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The Trajectory of Humanity and Capitalist Realism: AKA, The #iHunt Core Rules

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I’ve been play testing and fucking with the #iHunt rules. They were on their third major iteration. The first was a weird thing that I can barely remember. The second was closer to a traditional adventure game like D&D and World of Darkness. The third was a punchy narrative system closer to an Apocalypse World style game.

Let me preface this by saying that I liked every single one of those game systems.

None of them were #iHunt.

The problem with #iHunt is, well, it’s a problem with gaming. I liked what I had before, in principle, but it was giving too much credence to capitalist ways of thinking. The system should eschew capitalist realism.

The previous iteration of the system used abstract “Cash” as a precarious resource. But that falls into the trap of thinking you can dig yourself out of poverty if you just grind hard enough for more money. That’s not how the system works. It’s not how the system is designed to work.

This is actually really difficult to iterate on, because I think we all take for granted how much libertarian/capitalist thinking has permeated gaming, by virtue of it permeating popular fiction conventions.

To think of a world where capitalist ideas are artificial, and not just “the way things are,” is rather challenging because of just how deeply invasive they are in our lives. Capitalism, in #iHunt, should be an antagonist, NOT the rules system.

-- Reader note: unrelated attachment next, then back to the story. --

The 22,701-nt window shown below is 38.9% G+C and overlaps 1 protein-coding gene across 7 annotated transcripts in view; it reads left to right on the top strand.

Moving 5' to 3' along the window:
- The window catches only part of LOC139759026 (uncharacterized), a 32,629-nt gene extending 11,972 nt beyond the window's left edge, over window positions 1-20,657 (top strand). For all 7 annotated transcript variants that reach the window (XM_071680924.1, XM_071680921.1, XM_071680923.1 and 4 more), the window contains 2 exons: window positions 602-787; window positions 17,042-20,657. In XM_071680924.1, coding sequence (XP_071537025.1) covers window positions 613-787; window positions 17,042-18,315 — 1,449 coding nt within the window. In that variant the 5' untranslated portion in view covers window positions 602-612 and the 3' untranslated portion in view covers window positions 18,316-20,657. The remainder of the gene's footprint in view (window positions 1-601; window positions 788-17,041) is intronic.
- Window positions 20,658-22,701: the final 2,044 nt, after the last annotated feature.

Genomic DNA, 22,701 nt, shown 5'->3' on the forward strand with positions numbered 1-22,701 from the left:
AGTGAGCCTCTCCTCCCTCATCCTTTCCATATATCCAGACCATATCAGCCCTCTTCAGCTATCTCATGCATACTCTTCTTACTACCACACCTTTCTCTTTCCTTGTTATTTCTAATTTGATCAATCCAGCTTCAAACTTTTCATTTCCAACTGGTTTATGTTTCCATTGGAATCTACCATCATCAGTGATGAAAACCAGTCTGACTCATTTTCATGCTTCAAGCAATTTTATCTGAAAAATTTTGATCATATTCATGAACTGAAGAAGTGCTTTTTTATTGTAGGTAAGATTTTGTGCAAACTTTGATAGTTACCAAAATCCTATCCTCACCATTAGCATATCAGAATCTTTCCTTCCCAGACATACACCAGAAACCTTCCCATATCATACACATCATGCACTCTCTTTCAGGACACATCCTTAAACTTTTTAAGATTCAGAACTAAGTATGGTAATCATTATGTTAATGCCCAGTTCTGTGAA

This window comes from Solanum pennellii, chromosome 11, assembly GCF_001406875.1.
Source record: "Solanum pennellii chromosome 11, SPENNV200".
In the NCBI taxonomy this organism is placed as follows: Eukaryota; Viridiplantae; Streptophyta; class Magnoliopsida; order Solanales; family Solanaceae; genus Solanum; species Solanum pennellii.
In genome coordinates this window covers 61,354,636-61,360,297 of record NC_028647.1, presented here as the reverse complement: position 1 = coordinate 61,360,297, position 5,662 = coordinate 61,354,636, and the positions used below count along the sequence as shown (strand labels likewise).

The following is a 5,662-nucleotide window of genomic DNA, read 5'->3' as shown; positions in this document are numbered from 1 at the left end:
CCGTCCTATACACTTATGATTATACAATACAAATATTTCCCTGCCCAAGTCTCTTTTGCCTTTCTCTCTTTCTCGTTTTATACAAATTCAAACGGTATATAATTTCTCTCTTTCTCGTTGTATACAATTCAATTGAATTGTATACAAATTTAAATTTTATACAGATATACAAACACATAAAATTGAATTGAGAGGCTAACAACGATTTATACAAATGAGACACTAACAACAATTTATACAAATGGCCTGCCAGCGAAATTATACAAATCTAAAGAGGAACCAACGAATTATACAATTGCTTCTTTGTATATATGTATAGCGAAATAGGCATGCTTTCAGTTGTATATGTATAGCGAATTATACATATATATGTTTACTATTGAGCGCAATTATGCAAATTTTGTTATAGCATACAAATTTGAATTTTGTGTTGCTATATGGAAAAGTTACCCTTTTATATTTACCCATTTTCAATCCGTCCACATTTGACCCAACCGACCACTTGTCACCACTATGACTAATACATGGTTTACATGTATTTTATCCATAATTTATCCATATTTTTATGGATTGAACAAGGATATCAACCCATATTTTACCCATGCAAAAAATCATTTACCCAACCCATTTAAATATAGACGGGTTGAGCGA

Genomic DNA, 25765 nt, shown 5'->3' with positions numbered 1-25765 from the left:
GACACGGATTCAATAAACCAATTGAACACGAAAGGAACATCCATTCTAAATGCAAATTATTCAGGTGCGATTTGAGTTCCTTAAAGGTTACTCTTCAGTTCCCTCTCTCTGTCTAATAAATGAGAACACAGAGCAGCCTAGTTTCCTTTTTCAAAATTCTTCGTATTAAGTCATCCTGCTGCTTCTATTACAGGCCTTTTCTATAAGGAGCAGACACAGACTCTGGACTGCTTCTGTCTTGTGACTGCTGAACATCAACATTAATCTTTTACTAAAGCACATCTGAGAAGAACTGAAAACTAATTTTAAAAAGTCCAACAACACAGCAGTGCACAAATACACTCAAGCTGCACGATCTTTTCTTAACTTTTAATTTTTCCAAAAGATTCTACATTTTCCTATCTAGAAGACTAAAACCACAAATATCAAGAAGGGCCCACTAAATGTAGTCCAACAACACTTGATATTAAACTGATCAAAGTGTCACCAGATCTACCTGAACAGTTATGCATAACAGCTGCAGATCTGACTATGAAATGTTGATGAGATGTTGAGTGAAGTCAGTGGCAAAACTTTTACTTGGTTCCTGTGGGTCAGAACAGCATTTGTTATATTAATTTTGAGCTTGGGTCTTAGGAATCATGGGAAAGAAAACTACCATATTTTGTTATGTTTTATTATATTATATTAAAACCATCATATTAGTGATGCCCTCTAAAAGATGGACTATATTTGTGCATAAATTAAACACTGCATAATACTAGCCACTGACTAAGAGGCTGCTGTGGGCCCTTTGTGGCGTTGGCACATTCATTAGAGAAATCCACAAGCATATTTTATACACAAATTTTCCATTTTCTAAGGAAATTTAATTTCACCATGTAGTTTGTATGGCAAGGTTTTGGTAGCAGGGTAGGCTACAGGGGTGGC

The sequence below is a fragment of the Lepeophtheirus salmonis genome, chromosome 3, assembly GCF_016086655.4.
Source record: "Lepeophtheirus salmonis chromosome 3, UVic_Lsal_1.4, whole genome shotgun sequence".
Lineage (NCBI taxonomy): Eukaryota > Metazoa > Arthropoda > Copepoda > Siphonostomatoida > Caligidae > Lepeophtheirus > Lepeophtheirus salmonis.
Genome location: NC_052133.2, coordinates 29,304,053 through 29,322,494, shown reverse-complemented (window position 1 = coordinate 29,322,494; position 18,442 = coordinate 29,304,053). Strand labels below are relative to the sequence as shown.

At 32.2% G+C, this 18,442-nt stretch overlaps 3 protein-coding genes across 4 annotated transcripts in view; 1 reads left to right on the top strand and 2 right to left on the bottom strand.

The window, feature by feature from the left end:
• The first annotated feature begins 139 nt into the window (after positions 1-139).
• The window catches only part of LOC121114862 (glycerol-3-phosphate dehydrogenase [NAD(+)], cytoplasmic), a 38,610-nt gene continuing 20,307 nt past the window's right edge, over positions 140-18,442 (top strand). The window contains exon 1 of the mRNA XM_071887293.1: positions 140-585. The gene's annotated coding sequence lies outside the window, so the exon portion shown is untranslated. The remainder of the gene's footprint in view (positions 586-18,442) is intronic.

How much in popular gaming is predicated on individual merit and achievement? How much comes out of misguided ideas of well-defined resources that are sufficiently simple that you can give inputs with the expectation of concrete, predictable outputs? In a game, you can save up X points until you can afford Y. It’s just the way things are. In the real world, the system itself is set up to guarantee that some people simply cannot save up X points. The system works differently for them. The way the “invisible hand” works privileges some, and holds others down. We know this. We’ve all heard Sam Vimes’s Boot Theory of Socioeconomic Unfairness from the late, great Terry Pratchett. But how is that fun? Well, we prioritize play outside that system.

In #iHunt, when you engage with the system given to millennials, you lose. The only way is to not play. That’s why those rules, those systems, they aren’t going to define my world. They’ll stand as threats.

In the #iHunt world, there’s a bit of hunter slang. We call it “a fair fight.” When a hunter says, “they had a fair fight,” that means they died. Because against a monster, you die in a fair fight. Thinking about this clicked with me.

When you engage capitalism on capitalism’s terms, you lose. You cannot win a fair fight with capitalism. It’s the monster, and it’s stronger than any vampire, werewolf, or demon.

Somehow, it never dawned on me that I should integrate these ideas into the game on a deep, fundamental level. Because, frankly, games have fucked me up. “The way things are” is capitalist realism. And that’s bullshit.

So, let me present this. The core rules theory. The “when you roll the dice” section for #iHunt. And ultimately, my manifesto for what #iHunt’s rules are supposed to be.